• 1403. Östlin, Erik
    et al.
    Suzuki, Hajime
    Zepernick, Hans-Jürgen
    Evaluation of the propagation model Recommendation ITU-R P. 1546 for mobile services in rural Australia2008Conference paper (Refereed)
    Abstract [en]

    In this paper, the validity of Recommendation ITU-R P.1546 in a short-range terrestrial environment is analyzed. Its three versions (P.1546, P.1546-1, and P.1546-2) are compared against simple models and evaluated using measurement results that were obtained by utilizing the pilot signal of a commercial code-division multiple-access mobile telephone network. Measurement results show that P.1546-2, on average, underestimates the field strength by more than 10 dB for typical Australian rural areas. However, it improves the error standard deviation compared to previous versions. The causes of these effects and the suggestions for further development of the Recommendation are discussed and evaluated.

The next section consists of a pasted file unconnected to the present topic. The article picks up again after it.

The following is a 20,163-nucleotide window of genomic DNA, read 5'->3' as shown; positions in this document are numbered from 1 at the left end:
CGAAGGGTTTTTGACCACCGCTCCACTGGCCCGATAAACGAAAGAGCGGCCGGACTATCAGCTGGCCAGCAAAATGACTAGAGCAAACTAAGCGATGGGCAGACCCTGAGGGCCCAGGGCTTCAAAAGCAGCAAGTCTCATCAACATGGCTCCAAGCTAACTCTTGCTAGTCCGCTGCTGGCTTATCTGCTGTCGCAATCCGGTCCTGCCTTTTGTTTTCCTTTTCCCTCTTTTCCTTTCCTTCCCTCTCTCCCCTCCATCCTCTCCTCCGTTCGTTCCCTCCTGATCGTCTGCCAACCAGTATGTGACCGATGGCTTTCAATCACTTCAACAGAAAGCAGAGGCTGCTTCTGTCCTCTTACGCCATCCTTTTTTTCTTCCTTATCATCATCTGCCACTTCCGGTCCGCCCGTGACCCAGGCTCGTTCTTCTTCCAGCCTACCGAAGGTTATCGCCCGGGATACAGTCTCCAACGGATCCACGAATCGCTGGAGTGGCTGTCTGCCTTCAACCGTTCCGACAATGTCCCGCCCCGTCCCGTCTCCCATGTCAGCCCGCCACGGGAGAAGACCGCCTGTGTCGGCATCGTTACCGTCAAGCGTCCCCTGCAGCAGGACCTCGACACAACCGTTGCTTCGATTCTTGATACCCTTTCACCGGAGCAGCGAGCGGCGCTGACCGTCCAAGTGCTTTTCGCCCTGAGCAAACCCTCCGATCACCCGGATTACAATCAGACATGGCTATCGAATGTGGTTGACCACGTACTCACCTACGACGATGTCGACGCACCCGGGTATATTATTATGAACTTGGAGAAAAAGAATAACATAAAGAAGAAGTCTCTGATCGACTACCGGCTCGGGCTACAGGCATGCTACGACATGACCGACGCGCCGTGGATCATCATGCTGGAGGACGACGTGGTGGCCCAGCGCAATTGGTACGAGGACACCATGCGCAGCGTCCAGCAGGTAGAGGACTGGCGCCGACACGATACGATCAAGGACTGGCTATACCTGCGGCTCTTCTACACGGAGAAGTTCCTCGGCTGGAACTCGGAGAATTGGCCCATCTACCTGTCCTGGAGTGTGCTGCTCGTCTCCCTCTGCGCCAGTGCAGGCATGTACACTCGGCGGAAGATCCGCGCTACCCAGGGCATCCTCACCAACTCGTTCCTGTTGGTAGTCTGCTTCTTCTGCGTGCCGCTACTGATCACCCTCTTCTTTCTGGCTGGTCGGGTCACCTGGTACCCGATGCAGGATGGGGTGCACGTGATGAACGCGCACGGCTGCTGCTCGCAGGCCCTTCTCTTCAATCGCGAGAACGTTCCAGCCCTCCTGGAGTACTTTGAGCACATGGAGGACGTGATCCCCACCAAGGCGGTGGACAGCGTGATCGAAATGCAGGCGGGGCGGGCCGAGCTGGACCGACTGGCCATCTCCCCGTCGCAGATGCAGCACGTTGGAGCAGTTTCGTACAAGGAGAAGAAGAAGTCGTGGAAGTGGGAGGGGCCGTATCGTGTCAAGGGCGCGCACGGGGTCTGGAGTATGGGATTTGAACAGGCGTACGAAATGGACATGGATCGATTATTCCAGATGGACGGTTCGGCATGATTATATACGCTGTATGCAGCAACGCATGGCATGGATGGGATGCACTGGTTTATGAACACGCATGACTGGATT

• 1404. Östlund, Louise
    Information in use: In- and outsourcing aspects of digital services2007Doctoral thesis, comprehensive summary (Other academic)
    Abstract [en]